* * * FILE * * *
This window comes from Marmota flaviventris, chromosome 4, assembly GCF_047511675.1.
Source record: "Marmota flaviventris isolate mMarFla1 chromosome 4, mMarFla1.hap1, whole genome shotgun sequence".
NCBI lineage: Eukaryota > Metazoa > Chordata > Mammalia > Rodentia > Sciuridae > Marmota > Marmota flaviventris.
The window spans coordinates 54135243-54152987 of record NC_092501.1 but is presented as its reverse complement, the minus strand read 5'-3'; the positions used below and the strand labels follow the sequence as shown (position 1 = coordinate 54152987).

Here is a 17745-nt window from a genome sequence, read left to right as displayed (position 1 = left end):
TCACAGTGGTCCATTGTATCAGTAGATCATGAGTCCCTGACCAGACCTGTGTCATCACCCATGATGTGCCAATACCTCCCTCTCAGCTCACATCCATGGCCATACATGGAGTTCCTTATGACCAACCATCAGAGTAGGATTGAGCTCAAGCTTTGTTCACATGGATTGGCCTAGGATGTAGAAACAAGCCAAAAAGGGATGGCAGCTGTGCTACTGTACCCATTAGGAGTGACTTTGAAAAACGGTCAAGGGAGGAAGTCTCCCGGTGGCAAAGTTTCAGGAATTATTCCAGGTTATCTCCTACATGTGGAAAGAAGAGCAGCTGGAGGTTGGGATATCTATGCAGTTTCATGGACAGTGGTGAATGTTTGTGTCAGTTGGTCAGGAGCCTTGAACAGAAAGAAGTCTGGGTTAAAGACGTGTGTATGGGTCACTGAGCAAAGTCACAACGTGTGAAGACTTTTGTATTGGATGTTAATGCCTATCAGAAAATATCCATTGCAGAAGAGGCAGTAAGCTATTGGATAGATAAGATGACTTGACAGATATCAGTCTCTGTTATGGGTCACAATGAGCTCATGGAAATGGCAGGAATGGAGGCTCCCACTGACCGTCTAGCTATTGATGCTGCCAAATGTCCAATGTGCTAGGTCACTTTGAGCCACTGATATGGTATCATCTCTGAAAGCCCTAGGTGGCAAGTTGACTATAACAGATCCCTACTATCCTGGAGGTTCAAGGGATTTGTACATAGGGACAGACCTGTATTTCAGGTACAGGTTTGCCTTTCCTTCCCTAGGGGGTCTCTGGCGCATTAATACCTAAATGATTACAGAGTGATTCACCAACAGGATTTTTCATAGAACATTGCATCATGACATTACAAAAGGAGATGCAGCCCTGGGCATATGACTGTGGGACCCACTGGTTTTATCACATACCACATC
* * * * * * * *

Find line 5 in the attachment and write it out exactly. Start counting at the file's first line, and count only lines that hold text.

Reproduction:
Here is a 17745-nt window from a genome sequence, read left to right as displayed (position 1 = left end):